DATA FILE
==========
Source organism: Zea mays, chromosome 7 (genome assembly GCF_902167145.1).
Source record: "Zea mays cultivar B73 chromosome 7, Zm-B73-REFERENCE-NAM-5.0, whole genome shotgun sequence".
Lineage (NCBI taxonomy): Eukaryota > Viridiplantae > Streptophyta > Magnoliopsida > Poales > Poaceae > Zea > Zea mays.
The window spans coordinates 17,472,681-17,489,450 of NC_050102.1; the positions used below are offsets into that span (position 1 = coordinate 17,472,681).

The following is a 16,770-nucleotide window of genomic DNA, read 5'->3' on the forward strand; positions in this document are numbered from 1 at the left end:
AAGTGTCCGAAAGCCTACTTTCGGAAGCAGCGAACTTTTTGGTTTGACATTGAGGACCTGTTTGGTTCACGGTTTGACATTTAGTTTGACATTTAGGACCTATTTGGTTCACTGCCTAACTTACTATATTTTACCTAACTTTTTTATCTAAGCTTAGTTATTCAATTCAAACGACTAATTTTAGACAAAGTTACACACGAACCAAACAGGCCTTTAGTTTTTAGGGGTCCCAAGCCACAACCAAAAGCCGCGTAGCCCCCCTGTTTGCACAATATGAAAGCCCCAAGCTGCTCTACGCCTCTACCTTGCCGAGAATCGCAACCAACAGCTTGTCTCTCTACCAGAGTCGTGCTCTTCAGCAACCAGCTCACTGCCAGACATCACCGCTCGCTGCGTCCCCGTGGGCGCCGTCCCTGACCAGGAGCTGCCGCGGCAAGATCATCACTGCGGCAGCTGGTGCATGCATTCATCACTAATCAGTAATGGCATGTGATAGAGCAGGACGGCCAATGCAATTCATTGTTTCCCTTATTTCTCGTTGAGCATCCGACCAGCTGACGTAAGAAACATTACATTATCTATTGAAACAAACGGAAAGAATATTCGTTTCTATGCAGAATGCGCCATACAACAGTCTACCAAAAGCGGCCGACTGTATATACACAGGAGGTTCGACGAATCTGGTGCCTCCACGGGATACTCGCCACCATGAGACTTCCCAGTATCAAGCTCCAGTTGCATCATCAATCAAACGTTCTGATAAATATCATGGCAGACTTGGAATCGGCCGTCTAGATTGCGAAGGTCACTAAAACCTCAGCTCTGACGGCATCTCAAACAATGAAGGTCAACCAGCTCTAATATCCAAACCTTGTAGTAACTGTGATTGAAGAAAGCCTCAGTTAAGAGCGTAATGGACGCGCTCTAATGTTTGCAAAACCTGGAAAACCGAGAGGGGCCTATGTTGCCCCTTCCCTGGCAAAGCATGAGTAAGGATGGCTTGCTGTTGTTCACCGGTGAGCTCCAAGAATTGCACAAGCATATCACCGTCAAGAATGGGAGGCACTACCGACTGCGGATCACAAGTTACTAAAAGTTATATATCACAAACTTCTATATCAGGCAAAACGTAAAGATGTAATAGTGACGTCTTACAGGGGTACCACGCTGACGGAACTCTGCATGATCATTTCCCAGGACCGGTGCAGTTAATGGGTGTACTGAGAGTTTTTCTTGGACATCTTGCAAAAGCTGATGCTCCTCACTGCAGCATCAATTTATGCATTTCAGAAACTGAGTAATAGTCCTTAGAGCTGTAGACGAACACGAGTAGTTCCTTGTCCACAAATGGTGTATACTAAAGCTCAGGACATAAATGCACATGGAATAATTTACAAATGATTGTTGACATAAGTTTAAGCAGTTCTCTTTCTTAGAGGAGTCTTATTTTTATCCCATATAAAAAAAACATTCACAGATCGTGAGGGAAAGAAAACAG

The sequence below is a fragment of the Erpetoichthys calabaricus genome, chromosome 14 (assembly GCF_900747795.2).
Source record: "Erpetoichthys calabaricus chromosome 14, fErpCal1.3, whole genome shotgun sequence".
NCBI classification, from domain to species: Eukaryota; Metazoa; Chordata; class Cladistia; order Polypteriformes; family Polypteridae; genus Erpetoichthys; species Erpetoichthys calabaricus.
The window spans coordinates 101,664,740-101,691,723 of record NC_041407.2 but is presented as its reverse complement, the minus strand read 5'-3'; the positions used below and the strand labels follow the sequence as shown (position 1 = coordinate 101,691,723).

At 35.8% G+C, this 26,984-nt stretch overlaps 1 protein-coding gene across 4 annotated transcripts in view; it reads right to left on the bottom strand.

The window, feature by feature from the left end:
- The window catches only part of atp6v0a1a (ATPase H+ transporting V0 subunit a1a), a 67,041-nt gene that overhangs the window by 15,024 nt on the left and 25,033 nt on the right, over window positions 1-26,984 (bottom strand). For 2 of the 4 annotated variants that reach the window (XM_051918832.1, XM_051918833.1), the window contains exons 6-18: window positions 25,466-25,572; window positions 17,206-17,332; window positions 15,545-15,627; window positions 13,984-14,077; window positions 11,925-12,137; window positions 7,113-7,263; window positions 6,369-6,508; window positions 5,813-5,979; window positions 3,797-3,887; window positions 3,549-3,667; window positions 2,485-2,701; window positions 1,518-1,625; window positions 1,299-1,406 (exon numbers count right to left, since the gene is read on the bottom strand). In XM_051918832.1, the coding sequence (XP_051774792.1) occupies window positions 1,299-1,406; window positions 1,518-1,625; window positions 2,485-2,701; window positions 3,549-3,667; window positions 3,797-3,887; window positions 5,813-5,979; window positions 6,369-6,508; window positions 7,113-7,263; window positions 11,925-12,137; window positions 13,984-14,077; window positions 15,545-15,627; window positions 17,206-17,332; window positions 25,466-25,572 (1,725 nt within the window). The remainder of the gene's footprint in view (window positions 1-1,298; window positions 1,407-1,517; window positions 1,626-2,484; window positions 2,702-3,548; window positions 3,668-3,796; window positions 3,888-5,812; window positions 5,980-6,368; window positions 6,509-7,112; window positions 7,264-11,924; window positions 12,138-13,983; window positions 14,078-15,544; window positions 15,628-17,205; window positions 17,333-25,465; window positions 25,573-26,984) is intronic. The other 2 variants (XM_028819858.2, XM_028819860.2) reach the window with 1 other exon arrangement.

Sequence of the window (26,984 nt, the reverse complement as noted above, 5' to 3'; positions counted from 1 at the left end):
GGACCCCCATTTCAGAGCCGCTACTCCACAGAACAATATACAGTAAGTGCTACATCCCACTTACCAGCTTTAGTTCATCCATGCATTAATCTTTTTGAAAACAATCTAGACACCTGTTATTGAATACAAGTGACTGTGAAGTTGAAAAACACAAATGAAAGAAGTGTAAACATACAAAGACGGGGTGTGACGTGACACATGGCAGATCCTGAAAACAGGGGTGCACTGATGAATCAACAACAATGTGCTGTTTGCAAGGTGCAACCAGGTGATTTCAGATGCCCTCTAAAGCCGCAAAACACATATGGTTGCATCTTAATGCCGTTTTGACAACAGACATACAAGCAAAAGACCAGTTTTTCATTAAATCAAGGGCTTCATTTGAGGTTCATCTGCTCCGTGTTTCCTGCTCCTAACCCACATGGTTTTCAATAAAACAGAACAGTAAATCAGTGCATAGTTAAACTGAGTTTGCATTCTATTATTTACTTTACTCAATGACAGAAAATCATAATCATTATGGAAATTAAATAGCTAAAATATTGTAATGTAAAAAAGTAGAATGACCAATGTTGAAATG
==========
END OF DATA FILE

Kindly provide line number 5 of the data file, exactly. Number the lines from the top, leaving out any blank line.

The following is a 16,770-nucleotide window of genomic DNA, read 5'->3' on the forward strand; positions in this document are numbered from 1 at the left end: